After three years in which Title 42 gave asylum seekers no way to cross the border legally, the new system is safe, humane and orderly, said Kate Clark, who runs the immigration program at Jewish Family Service.

“I am absolutely supportive of the port of entry processing,” said Clark. “Also I’m very keenly aware of the challenges that non-citizens in very vulnerable circumstances are having in getting appointments… I think that there has been significant progress and we have some more work to do.”

But a federal lawsuit filed by the East Bay Sanctuary Covenant and other immigrant advocacy groups charged that the administration’s rule violates U.S. immigration law — which says anyone on U.S. soil may request asylum, regardless of how they entered the country.

Late last month, U.S. District Judge Jon Tigar in Oakland agreed. The Biden administration appealed the ruling to the 9th U.S. Circuit Court of Appeals, in San Francisco, with a hearing likely in late September.

Homeland Security Secretary Alejandro Mayorkas has said the administration is working with limited resources and a dysfunctional immigration system that Congress has not updated, but he defends the legality of the asylum rule.

Lawsuits make it more difficult for officials to implement a coherent border policy — and they send mixed messages to migrants and smugglers, said Doris Meissner, a senior fellow at the nonpartisan Migration Policy Institute, in Washington, D.C.

“I give the administration credit for trying to cobble together legal pathways and a humanitarian dimension to a more orderly border regime, in the face of no help from Congress, and litigation that could stop the initiatives,” said Meissner, who was the commissioner of the former Immigration and Naturalization Service under President Bill Clinton.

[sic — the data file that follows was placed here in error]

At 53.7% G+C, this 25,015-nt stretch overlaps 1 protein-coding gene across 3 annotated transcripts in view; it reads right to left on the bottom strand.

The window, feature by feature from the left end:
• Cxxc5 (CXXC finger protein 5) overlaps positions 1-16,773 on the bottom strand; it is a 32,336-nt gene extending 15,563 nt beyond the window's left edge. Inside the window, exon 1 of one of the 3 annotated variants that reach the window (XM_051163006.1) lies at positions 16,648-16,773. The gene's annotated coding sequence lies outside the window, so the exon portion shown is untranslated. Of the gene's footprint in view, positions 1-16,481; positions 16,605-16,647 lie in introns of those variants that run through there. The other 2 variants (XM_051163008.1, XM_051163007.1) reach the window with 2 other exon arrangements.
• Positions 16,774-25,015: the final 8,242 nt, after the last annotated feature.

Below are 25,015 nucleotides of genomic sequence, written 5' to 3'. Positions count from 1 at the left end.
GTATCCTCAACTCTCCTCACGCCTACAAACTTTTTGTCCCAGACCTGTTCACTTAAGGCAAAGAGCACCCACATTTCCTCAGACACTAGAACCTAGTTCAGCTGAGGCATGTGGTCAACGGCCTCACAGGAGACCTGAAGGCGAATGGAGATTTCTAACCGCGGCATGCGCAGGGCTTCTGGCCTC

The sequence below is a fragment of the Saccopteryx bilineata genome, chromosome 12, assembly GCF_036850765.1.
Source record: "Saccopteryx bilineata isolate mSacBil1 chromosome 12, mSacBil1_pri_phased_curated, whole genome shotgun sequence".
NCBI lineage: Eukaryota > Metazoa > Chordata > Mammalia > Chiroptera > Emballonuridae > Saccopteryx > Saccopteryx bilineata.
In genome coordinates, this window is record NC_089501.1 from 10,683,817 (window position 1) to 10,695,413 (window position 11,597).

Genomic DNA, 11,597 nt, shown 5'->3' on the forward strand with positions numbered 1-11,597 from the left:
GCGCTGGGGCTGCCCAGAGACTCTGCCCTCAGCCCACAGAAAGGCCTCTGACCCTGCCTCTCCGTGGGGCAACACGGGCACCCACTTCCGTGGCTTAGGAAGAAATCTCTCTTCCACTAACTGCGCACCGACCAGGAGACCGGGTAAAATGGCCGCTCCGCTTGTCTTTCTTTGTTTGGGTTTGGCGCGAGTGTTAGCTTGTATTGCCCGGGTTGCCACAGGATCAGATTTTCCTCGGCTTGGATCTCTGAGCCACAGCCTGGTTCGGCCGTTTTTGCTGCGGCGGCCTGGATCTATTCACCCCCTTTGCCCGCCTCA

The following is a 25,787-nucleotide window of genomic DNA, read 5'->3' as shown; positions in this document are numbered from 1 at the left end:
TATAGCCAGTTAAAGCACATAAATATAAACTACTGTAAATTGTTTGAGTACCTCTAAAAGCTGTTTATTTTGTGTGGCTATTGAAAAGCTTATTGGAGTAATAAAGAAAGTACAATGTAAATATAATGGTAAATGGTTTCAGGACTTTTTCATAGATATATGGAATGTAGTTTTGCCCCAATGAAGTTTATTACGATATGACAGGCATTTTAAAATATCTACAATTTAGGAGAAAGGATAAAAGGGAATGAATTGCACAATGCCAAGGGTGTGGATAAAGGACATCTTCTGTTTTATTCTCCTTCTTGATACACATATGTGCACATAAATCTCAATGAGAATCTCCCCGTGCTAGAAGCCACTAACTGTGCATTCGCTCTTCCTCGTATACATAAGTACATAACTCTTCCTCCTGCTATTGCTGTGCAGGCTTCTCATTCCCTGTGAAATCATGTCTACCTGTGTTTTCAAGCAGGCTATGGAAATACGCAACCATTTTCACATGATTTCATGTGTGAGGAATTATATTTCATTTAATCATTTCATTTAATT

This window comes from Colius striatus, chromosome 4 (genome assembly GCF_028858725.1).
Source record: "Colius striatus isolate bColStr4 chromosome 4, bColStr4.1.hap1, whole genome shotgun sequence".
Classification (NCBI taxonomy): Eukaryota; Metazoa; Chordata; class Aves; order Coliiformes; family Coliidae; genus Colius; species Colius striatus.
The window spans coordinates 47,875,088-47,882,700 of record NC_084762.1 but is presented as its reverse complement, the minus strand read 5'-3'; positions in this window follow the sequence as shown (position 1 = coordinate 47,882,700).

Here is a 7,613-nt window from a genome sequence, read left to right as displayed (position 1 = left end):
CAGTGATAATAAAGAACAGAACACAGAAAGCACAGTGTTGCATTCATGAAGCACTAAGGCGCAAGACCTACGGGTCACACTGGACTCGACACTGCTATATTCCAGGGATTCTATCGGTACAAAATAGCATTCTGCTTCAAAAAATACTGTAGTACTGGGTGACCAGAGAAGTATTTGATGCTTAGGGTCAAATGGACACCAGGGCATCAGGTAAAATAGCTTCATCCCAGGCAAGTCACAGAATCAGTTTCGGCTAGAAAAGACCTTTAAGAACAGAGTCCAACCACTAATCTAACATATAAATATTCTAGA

But to Nicole Elizabeth Ramos, director of the border rights project at the immigrant advocacy group Al Otro Lado, the Biden administration’s restrictions on access to asylum are no different than more sweeping rules imposed by former President Trump.

Ramos works in Tijuana, where many thousands of migrants are still waiting for slots to seek asylum in the U.S., and becoming increasingly desperate. She described one family who spent four months trying to make an appointment through the app and were only allowed into the U.S. after the father in the family was murdered.

“People are dying that don’t have to die because they don’t want to process people,” she said. “This is not a capacity issue,” she said. “This is a lack of willingness.”

Al Otro Lado filed suit last month in federal court in San Diego to prevent the government from requiring asylum seekers to use the app.

Bussing migrants to California to make a political point

Meanwhile, Republicans have sought to keep the spotlight on what Abbott has called an “invasion,” at the border.

Florida Gov. Ron DeSantis has made headlines by flying migrants from Texas to Martha’s Vineyard, and to Sacramento in June — in an incident that California Attorney General Rob Bonta vowed to investigate. And Abbott is waging a campaign of bussing migrants from Texas to Democratic-led cities, including Los Angeles, saying Texas border towns are “overwhelmed and overrun” because Biden is failing to enforce the law.

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The latest of eight buses to Los Angeles arrived today. City officials have coordinated with faith and human rights groups to welcome the 323 asylum seekers who’ve come so far.

In a statement, Los Angeles Mayor Karen Bass called the practice a “despicable stunt,” adding it’s “abhorrent that an American elected official is using human beings as pawns in his cheap political games.”

As California’s Democratic leaders push back against Republicans, Biden’s team is conscious that public perception of his border management could sway independent voters next year — and that’s led to a tougher border policy with the 2024 election in mind, says Meissner, of the Migration Policy Institute.

“If what they’ve done can hold, so the ‘chaos at the border’ narratives are off the front page, that’s the best they can hope for,” she said. “If the Abbott/DeSantis rhetoric can start to ring hollow, [Biden and his advisors] don’t mind pressure from the left. They want to be positioned as taking a tougher stance.”

But advocates like Kate Clark, who works with asylum seekers in San Diego every day, says what’s often missing in the political conversation is empathy for migrants as human beings.


“It’s about centering humanity,” she said. “If there was more of a focus on the humanity behind this issue, maybe others would better understand the challenges that are faced and be more comfortable with moving forward with [welcoming] policies.”